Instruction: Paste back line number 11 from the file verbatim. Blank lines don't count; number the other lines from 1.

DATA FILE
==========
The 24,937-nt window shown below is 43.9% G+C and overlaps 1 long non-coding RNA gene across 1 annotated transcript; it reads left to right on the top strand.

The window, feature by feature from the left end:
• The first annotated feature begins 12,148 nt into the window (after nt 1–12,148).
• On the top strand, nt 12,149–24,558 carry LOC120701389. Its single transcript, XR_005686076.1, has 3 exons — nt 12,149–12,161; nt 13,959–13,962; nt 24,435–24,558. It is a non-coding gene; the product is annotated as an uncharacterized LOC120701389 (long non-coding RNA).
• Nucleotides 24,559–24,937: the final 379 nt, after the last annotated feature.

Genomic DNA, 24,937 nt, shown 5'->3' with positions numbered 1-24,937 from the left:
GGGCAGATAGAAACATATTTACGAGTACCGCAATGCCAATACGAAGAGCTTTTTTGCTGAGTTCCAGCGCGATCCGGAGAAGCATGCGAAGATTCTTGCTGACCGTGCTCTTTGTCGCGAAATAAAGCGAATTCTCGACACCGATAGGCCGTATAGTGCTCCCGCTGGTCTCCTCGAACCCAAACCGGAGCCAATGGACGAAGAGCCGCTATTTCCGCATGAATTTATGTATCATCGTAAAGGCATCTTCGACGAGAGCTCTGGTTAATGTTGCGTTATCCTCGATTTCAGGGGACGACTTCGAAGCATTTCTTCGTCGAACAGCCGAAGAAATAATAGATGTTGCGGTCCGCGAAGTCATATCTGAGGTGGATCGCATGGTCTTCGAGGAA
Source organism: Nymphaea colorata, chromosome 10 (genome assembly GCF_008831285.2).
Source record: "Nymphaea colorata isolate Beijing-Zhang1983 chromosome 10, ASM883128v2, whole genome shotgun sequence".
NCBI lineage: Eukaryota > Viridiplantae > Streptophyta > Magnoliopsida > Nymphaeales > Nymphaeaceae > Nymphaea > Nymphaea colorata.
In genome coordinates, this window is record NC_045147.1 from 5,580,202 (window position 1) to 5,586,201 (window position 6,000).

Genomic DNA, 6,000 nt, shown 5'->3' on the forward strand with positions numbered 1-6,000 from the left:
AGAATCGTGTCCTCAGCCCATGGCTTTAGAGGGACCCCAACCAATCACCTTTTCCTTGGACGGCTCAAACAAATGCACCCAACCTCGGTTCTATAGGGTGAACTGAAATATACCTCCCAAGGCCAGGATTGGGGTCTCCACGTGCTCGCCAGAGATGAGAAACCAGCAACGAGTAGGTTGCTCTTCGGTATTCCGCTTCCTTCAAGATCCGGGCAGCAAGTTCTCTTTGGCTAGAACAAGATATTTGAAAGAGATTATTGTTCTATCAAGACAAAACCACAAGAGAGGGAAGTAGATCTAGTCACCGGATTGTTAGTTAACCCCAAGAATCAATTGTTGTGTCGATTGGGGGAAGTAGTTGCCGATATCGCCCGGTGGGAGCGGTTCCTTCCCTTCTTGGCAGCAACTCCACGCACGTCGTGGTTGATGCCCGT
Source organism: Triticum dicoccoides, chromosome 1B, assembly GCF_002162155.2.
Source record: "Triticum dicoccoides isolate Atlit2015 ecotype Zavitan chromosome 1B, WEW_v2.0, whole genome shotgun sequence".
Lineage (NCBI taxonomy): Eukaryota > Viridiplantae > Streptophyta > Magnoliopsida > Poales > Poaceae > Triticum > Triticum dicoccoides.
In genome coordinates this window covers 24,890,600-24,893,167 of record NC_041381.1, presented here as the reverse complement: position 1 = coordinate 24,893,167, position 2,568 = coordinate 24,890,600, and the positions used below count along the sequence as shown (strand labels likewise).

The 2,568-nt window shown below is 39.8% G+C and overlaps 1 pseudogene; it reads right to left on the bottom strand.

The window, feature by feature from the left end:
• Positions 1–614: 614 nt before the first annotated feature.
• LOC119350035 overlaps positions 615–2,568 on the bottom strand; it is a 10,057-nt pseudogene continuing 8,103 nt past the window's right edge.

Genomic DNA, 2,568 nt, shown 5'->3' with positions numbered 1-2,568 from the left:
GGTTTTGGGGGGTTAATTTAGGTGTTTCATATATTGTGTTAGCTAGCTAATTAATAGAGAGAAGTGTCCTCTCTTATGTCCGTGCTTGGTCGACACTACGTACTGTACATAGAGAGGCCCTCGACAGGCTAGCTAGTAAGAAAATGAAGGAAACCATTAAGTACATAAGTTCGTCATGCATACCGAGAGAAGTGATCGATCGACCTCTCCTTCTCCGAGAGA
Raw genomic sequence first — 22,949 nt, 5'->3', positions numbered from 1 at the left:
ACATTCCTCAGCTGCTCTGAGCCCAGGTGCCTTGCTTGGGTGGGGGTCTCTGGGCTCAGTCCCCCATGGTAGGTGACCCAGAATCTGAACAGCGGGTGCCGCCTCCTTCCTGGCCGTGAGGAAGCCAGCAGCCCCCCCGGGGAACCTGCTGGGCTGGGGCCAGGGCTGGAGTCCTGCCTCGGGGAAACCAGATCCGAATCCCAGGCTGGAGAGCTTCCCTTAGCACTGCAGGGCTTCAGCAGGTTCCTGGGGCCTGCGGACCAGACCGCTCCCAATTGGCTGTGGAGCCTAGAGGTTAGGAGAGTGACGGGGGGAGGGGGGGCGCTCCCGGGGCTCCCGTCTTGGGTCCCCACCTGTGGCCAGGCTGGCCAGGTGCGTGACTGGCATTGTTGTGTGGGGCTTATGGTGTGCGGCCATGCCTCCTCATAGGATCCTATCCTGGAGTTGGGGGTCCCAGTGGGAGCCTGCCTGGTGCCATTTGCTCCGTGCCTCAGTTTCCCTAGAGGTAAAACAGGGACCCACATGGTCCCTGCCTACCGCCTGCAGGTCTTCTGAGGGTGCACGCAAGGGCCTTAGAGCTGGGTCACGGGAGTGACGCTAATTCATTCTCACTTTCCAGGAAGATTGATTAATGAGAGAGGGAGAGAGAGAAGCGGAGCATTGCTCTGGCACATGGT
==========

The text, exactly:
In genome coordinates, this window is record NC_045147.1 from 5,580,202 (window position 1) to 5,586,201 (window position 6,000).